Active citizenship is something we try to encourage as often as possible and if you own land then today’s call may be worth paying attention to.
Minister of communications and digital technologies, Stella Ndabeni-Abrahams, has published an invitation to comment on proposed policy and policy direction on rapid deployment of electronic communications networks and facilities.
That’s a mouthful but essentially, this is meant to inform how networks will be deployed. This is described in the background of the invitation.
“Demand for connectivity requires ongoing investment in and roll-out of electronic communications networks. Widespread coverage of electronic communications networks is necessary for the creation of a digital economy and digital society. High speed, high
quality networks are required for advanced connected devices and services, while ensuring that rural areas do not lag behind. The emergence of 5G networks will enable autonomous vehicles on our roads as well as various other disruptive technologies of the
4th Industrial Revolution. Rights of way will become increasingly important to deploy massive numbers of small cells for 5G and backhaul to connect the cells,” government explains.
With this in mind, as it stands the policy would allow a “electronic communications network service licensee” to enter and use private and public land for deployment of networks and facilities.
Now, there is a process involved here. For instance, a network licensee would have to give 30 days notice (that’s calendar days) of the proposed activity.
This doesn’t mean that networks can just come into your property, build a tower and leave it in a mess. It seems that government remembers that furore surrounding fibre deployments and the sorry state many firms left the roads in. As it stands policy dictates that networks would have to restore the property to the state it was in when it arrived.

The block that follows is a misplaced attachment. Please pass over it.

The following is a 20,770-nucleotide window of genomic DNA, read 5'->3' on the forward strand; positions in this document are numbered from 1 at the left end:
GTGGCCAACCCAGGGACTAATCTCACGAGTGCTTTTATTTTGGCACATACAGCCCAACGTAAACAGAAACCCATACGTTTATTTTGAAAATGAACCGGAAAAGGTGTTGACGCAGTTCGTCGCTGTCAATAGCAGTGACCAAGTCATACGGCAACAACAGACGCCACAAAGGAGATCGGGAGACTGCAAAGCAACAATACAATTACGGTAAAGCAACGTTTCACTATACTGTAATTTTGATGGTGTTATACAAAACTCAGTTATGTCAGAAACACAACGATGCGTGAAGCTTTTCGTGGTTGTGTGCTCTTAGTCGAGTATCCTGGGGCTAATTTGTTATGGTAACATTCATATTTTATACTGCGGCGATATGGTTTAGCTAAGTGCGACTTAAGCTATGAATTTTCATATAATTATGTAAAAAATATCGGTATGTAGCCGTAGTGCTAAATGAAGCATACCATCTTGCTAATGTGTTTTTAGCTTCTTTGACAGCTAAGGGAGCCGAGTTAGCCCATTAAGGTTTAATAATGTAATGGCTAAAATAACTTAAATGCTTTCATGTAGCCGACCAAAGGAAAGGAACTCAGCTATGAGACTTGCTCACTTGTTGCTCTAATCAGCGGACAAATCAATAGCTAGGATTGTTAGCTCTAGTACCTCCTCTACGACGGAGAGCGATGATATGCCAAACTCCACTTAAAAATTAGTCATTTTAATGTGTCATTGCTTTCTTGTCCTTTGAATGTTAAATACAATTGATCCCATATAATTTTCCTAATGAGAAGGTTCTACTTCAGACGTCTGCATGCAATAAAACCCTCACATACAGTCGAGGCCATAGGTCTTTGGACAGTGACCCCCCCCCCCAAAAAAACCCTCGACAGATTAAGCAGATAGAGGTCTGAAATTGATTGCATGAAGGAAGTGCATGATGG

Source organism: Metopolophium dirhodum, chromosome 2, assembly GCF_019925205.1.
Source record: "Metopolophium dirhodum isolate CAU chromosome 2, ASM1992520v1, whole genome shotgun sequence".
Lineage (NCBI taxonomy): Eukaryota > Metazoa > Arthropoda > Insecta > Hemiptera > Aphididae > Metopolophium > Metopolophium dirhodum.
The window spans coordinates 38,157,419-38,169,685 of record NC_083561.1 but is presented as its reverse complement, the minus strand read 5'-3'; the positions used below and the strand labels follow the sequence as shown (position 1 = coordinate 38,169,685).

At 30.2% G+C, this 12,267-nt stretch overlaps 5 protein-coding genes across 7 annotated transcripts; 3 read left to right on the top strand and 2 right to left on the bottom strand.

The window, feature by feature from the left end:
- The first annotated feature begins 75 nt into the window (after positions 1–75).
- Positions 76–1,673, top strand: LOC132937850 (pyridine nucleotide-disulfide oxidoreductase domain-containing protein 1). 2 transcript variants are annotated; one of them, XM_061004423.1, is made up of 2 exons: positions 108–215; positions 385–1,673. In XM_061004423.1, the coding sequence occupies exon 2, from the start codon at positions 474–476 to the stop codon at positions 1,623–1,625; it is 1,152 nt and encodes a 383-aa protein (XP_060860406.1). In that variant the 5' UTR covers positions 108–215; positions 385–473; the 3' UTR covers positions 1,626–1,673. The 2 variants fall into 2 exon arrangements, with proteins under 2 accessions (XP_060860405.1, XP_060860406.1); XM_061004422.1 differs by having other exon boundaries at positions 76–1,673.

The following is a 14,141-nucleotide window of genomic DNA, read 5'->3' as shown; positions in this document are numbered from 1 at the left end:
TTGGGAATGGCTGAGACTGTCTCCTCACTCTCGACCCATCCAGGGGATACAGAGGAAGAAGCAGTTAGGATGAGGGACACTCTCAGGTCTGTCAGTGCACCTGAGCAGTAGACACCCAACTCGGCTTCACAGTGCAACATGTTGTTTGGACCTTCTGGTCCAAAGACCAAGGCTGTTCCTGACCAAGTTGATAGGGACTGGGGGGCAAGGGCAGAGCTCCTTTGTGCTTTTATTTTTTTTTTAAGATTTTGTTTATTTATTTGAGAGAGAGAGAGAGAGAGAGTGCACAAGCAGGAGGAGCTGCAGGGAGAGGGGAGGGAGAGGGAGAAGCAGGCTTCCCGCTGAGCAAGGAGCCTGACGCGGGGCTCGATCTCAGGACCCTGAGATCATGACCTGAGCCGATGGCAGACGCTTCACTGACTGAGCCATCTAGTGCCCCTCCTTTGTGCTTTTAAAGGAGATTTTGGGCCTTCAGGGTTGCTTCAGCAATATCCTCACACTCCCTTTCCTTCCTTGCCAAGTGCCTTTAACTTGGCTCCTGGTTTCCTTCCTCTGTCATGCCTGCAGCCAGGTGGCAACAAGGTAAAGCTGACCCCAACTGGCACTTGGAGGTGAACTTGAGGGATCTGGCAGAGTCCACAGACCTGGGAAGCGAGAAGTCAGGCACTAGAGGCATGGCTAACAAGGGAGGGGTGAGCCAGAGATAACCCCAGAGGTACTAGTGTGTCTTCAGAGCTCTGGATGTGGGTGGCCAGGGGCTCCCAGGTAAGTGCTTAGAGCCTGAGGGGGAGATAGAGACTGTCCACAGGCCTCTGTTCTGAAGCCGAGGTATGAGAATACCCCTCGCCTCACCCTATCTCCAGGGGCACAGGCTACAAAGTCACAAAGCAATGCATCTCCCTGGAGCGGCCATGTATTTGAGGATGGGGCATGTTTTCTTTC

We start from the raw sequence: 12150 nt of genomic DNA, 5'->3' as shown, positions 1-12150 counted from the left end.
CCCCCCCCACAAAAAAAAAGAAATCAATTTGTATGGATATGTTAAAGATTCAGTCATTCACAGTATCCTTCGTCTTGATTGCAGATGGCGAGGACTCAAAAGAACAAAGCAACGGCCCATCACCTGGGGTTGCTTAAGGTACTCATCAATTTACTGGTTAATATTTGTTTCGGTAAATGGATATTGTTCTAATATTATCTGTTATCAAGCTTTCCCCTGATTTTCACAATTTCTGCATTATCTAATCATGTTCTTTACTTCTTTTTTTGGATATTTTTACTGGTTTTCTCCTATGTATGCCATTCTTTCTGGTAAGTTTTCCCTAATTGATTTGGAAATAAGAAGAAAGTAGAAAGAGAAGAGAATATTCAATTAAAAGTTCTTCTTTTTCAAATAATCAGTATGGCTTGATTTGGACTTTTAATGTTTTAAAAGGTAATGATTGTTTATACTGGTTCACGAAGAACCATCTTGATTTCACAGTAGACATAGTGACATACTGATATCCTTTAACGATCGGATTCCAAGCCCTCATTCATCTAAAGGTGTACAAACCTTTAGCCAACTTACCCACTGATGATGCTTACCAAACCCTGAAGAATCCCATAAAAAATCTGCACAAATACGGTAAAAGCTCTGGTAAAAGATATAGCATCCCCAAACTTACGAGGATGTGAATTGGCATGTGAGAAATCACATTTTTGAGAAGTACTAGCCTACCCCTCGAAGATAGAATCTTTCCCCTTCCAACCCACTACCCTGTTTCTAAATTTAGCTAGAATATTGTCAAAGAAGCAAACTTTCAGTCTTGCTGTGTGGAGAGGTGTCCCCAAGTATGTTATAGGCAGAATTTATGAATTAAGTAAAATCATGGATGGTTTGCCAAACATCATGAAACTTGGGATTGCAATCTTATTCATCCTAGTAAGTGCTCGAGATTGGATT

There is however also responsibility on the side of the property owner.
“Property owners must exercise due care and diligence to avoid damage to electronic communications networks or facilities deployed on its property. If such electronic communications networks or facilities are damaged due to the fault of a property owner, reasonable compensation agreed to between the property owner and the electronic communications network service licensee is payable,” reads the policy.
This decision has us wondering whether local government is concerned about 5G infrastructure being destroyed like it was in other parts of the world.
Of course, property owners are able to protest the building of infrastructure and there is a process informed by the policy that must take place.
As mentioned, right now the Department of Communications and Digital Technologies is looking for comments on this policy.
South Africans have 30 working days (from 22nd July 2020) to comment on this policy and comments can be mailed in, emailed in or hand-delivered.
Comments should be addressed to Mr. A Wiltz, Chief Director, Telecommunications and IT Policy.
We’ve listed the submission methods below:
- Hand delivery – First Floor, Block A3, iParioli Office Park, 1166 Park Street, Hatfield, Pretoria
- Post – Private Bag X860, Pretoria, 0001
- Email – rapid[at]dtps.gov.za
[Image – CC 0 Pixabay]